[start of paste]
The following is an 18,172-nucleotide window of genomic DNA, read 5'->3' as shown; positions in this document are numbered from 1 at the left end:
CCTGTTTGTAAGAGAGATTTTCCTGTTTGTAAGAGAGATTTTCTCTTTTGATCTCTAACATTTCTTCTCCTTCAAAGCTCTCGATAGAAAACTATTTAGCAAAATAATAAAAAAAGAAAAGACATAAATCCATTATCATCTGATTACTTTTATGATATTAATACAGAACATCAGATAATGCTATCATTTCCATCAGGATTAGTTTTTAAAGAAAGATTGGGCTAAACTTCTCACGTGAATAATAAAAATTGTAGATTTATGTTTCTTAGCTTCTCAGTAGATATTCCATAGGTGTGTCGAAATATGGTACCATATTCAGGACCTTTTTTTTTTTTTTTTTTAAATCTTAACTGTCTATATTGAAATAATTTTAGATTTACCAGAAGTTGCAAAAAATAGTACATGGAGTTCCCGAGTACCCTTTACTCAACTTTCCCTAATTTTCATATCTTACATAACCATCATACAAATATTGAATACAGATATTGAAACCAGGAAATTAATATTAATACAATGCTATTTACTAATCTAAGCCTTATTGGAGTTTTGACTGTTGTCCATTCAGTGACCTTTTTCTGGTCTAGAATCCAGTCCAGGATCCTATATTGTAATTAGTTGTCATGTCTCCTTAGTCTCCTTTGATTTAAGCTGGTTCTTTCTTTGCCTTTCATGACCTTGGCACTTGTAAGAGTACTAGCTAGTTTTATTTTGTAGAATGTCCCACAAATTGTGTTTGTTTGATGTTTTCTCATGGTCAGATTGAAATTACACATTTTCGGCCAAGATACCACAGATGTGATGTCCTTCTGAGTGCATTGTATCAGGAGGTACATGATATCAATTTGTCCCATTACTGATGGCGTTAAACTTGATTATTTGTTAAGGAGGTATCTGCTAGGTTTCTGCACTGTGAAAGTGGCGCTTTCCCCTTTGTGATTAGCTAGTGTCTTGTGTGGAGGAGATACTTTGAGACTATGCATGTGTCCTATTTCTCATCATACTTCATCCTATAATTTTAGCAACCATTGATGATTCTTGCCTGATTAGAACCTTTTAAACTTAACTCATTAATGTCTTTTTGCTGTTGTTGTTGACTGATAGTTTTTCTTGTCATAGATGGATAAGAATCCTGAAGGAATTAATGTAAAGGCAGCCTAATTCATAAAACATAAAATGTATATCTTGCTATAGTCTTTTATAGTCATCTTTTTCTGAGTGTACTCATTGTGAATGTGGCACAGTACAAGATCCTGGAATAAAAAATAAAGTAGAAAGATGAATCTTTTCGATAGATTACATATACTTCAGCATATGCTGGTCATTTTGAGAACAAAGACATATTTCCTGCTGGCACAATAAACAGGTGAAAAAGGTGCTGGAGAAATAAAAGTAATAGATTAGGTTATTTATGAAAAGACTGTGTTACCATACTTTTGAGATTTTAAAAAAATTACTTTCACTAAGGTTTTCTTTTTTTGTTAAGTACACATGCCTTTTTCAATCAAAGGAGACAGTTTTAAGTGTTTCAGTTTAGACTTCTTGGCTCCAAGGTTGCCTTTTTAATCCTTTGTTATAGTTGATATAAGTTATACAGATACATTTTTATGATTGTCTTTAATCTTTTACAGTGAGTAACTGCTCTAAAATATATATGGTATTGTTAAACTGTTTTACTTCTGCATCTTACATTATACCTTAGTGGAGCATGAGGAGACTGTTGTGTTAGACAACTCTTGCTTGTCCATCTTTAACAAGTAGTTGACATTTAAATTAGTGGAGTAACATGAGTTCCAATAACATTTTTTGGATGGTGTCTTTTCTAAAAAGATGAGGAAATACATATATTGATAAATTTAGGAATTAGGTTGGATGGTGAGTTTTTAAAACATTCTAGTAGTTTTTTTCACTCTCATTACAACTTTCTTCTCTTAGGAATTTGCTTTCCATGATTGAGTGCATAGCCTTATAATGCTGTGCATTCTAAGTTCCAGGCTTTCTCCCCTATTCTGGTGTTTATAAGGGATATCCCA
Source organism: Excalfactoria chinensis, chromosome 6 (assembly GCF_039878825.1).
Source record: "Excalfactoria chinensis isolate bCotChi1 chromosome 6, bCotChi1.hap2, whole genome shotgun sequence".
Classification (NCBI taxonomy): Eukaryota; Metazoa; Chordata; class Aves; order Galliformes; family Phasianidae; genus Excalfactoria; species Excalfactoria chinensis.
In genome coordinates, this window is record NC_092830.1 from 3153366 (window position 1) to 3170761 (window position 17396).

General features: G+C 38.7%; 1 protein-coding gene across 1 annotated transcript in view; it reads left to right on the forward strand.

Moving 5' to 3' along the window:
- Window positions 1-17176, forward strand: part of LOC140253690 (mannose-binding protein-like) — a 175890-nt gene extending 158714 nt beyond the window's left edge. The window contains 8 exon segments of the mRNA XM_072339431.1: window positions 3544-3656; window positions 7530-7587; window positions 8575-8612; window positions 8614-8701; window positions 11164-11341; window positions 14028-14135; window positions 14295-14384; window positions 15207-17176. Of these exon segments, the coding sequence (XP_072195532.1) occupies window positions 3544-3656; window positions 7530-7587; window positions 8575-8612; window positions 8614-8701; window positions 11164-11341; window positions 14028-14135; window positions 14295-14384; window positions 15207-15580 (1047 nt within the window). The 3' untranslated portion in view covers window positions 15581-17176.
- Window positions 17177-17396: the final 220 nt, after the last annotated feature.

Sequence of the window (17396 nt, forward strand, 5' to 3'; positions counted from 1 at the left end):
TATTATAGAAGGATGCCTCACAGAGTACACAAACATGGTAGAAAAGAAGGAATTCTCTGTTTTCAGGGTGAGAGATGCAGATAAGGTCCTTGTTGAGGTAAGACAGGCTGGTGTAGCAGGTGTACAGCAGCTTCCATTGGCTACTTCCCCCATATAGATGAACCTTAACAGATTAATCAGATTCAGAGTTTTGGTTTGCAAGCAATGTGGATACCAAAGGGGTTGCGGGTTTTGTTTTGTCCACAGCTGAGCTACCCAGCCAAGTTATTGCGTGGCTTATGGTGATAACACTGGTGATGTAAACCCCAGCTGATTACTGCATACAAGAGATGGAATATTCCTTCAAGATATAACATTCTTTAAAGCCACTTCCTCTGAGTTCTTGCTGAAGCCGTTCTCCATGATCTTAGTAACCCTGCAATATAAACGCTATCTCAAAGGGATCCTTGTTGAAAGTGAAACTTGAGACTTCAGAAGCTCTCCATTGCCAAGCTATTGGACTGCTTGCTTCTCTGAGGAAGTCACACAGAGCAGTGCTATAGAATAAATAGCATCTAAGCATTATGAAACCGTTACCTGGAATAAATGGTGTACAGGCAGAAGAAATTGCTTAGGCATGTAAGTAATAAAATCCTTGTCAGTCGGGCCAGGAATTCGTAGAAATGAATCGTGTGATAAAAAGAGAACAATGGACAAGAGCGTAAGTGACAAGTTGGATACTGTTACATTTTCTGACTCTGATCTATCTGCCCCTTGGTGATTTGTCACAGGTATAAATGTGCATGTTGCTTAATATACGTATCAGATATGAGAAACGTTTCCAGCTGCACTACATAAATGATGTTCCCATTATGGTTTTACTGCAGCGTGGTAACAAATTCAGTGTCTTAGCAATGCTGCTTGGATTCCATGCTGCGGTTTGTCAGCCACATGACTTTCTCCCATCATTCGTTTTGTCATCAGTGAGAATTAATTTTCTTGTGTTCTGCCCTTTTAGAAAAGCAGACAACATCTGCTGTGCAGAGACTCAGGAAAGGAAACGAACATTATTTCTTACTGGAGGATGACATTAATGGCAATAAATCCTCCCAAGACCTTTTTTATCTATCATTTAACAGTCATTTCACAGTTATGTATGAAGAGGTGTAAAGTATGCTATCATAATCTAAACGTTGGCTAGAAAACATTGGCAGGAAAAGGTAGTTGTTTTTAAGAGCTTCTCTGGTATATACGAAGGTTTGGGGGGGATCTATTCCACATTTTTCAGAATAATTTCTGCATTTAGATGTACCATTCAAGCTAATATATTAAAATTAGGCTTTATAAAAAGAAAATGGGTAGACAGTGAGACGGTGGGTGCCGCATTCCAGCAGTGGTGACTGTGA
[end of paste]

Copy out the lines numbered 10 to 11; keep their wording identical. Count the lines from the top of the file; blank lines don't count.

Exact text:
- Window positions 17177-17396: the final 220 nt, after the last annotated feature.

Sequence of the window (17396 nt, forward strand, 5' to 3'; positions counted from 1 at the left end):